Foster Farms has announced the recall of an undetermined amount of fresh chicken products due to possible contamination with Salmonella Heidelberg. This latest recall comes during an ongoing Salmonella outbreak investigation led by the Centers for Disease Control and Prevention (CDC).

According to the CDC, since March 1, 2013, 621 people from 29 states have become infected with one of the seven outbreak strains of Salmonella Heidelberg. Fortunately, no deaths have been reported. However, 36 percent of people infected required hospitalization. Also, the majority (77 percent) of those affected have been from California.

Traceback investigations by local, state and federal officials have indicated that the likely source of this outbreak was Foster Farms brand chicken. Though the number of cases has been decreasing with time, there was an increase in illnesses reported this past February and March.
Now, months later Foster Farms has recalled chicken products after a boneless chicken breast contaminated with Salmonella Heidelberg was identified in the home of an ill person. The infected person was a California resident who first became ill on May 5, 2014. The United States Department of Agriculture’s Food Safety Inspection Service (USDA-FSIS) made the positive identification.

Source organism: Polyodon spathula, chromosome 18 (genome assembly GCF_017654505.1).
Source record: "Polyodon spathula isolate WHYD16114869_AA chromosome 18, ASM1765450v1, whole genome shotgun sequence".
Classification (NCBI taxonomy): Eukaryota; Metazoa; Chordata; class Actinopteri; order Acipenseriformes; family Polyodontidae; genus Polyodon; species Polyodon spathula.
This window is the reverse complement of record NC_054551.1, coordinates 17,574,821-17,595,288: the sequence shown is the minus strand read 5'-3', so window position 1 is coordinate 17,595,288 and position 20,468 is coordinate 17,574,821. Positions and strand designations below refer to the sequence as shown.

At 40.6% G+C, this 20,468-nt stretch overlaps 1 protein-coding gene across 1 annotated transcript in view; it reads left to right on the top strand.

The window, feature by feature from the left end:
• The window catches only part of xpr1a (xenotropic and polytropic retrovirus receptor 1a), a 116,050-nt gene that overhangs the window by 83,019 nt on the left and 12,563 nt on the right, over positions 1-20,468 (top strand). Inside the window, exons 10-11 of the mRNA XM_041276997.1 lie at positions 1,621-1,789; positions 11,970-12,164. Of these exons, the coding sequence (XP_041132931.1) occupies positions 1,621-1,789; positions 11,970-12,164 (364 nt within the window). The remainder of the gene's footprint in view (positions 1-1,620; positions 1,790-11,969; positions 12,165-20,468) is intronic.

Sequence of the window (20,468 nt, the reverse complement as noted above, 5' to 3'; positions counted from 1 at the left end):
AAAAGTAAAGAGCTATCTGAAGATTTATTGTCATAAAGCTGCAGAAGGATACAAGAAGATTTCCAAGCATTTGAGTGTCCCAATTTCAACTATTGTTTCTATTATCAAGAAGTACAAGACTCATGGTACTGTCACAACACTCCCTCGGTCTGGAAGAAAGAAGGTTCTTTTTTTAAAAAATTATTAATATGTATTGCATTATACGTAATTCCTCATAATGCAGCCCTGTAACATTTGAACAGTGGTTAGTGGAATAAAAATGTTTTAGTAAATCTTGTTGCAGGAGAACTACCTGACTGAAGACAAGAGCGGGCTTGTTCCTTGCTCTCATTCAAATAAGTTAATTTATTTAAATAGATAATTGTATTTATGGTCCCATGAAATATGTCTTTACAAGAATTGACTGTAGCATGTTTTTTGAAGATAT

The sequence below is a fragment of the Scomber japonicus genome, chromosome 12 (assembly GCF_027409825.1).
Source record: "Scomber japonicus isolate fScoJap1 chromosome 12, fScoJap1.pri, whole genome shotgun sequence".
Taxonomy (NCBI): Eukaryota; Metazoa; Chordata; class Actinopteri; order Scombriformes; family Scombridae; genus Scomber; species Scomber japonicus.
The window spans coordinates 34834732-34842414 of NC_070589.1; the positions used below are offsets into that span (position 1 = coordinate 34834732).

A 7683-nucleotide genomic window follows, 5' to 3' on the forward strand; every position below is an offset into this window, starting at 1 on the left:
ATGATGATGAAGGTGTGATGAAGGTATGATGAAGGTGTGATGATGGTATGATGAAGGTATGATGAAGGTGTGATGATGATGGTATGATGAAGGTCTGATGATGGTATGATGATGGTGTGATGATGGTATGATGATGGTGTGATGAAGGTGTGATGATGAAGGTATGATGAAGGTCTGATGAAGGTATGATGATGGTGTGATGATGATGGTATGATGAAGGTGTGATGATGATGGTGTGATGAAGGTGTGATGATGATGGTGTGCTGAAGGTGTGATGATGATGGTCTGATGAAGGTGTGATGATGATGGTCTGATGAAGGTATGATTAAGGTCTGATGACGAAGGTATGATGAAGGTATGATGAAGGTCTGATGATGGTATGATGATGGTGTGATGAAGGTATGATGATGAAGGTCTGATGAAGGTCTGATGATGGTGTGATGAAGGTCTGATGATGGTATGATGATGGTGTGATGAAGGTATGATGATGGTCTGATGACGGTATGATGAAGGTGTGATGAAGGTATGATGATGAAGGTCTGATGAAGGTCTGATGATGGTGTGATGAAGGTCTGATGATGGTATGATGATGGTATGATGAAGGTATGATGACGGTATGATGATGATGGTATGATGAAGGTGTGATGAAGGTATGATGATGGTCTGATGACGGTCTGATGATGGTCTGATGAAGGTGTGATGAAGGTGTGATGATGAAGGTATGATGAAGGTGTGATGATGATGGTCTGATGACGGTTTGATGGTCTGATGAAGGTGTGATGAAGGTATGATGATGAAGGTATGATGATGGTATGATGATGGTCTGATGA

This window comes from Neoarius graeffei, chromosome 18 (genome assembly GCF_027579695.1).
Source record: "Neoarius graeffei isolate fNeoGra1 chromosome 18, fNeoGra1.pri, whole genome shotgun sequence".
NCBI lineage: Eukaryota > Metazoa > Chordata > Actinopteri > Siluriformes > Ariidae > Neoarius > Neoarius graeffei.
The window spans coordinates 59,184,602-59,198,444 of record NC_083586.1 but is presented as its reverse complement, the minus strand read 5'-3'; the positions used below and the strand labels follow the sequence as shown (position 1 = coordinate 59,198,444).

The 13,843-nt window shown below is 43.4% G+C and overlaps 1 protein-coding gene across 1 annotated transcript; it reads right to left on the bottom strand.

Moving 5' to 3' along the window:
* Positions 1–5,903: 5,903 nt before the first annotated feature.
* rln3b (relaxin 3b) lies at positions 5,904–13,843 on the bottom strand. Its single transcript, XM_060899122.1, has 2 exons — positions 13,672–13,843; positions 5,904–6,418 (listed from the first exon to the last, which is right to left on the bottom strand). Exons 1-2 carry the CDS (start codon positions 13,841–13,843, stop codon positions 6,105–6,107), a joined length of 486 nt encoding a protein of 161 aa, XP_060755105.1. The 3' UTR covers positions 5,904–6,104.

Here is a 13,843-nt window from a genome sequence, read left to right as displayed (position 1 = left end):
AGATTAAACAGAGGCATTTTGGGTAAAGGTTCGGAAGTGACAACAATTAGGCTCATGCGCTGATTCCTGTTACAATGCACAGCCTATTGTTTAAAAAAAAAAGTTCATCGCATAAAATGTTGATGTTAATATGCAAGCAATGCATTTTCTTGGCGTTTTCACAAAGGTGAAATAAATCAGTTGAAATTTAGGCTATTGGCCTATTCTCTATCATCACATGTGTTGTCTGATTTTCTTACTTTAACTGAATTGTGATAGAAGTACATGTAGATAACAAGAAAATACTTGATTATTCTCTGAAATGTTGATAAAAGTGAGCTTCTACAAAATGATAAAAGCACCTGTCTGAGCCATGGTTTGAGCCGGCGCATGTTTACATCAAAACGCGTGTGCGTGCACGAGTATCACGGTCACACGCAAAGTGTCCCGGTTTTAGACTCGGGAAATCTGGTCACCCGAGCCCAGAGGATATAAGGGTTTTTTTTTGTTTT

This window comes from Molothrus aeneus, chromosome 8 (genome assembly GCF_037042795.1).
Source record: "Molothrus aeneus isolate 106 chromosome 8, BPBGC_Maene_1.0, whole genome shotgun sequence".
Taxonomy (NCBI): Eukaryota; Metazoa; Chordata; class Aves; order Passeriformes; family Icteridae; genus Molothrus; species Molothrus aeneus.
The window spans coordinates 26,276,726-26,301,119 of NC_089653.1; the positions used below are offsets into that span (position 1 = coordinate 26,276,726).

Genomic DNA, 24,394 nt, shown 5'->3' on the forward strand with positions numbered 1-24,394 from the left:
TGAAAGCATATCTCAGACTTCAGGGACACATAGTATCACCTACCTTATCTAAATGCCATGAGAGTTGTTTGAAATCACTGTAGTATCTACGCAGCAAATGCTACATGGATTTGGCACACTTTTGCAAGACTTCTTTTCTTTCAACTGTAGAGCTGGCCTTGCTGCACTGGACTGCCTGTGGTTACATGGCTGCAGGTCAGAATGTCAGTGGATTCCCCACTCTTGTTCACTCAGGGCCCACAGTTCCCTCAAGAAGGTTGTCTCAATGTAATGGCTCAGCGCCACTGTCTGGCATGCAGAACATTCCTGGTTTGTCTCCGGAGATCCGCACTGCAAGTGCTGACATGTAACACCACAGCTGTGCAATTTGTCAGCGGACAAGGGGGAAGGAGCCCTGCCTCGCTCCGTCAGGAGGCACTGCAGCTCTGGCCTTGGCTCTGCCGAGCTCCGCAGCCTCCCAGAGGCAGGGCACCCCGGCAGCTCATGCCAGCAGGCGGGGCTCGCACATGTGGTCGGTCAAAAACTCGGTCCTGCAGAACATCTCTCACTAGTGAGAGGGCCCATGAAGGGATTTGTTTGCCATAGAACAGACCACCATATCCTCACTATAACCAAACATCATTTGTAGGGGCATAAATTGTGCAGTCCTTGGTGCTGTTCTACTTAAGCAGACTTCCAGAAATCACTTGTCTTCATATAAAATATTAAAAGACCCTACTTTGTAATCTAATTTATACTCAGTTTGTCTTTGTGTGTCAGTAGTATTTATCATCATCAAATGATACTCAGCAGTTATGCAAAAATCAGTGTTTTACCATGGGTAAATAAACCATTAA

According to the FSIS, the recalled products have production dates from March 7 to March 13, 2014 and include Foster Farms (or private label brand names) with  “use or freeze by” dates ranging from March 16 through March 31, 2014. Also included in the recall are frozen Sunland Chicken products with “best by” dates from March 7 through March 11, 2015.
Recalled products bear the establishment number “P6137,” P6137A” or “P7632” inside the USDA mark of inspection. These products were shipped to Costco, Foodmaxx, Kroger, Safeway and other retail stores and distribution centers in Alaska, Arizona, California, Hawaii, Idaho, Kansas, Nevada, Oklahoma, Oregon, Utah and Washington (complete list of products).
Many of the products affected by the recall are no longer for sale, however, the FSIS is asking people to ensure that they do not have any recalled products in their freezers. Also, the FSIS reminds consumers that poultry is often contaminated with Salmonella and to follow food safety recommendations. Mainly, poultry should be handled to avoid cross contamination, and it should always be cooked to an internal temperature of 165 F.

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